The Pilbara’s Murujuga National Park – home to more than one million pieces of rock art – is now more accessible than ever thanks to the construction of a new Ngajarli Trail boardwalk. 

The Aboriginal art, some of which dates back 40,000 years, forms the densest collection of rock art in the world. 

The artwork was previously accessed by a rough walking trail, but this has now been replaced by a 700-metre walkway that will make the make the site, often referred to as Deep Gorge, universally accessible. 

The project was managed by the Department of Biodiversity, Conservation and Attractions, with guidance and advice from the Murujuga Park Council and Circle of Elders. 

Image credit: Fuzz Digital

Natural gas producer Woodside, which operates on the neighbouring Burrup Peninsula, provided archaeological support, while ammonium producer Yara Pilbara moved an air monitoring station to a new location to make way for the boardwalk. 

Murujuga Aboriginal Corporation chairman Peter Jeffries said the new walking trail and interpretive signage would open the area’s rich cultural history to many more visitors. 

“We have an incredibly rich and ancient heritage to share at Murujuga. We encourage people to come and see the art here, hear our stories and learn about our culture,” Mr Jeffries said.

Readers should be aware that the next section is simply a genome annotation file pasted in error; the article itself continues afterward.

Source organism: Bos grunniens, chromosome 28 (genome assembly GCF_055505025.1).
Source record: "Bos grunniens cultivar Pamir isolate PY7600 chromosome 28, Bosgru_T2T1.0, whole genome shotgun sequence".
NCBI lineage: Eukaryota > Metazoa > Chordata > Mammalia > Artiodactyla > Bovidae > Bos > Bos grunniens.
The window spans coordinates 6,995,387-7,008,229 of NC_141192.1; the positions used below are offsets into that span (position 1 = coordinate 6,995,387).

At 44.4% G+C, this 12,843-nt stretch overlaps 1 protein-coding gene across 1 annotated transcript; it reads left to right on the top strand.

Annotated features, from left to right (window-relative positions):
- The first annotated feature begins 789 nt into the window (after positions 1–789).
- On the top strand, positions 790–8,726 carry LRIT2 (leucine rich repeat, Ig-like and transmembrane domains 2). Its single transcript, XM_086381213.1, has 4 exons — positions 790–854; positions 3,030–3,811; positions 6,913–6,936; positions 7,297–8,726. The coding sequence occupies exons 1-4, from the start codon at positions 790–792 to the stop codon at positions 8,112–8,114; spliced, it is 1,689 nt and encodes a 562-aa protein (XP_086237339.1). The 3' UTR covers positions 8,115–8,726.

“This new precinct showcases some of Murujuga’s distinct art, as well as our unique landscape, flora and fauna. 

“Ngajarli provides an opportunity to share all of this with increasing numbers of visitors to our country, while ensuring that we are able to protect and preserve this important place for generations to come.” 

In partnership with Parks and Wildlife Service, Western Australia, today we officially opened the Ngajarli Art Viewing…

Posted by Murujuga Aboriginal Corporation on Wednesday, August 26, 2020

Located north-west of Dampier, Murujuga in 2013 became the 100th national park declared in WA. 

Murujuga National Park is in line for World Heritage listing as a result of a nomination prepared by the Murujuga Aboriginal Corporation, the  WA Department of Biodiversity, Conservation, and Attractions and the WA Department of Planning, Lands, and Heritage, in collaboration with the Federal Government and other stakeholders, including Woodside and Rio Tinto Iron Ore. 

Images thanks to Fuzz Digital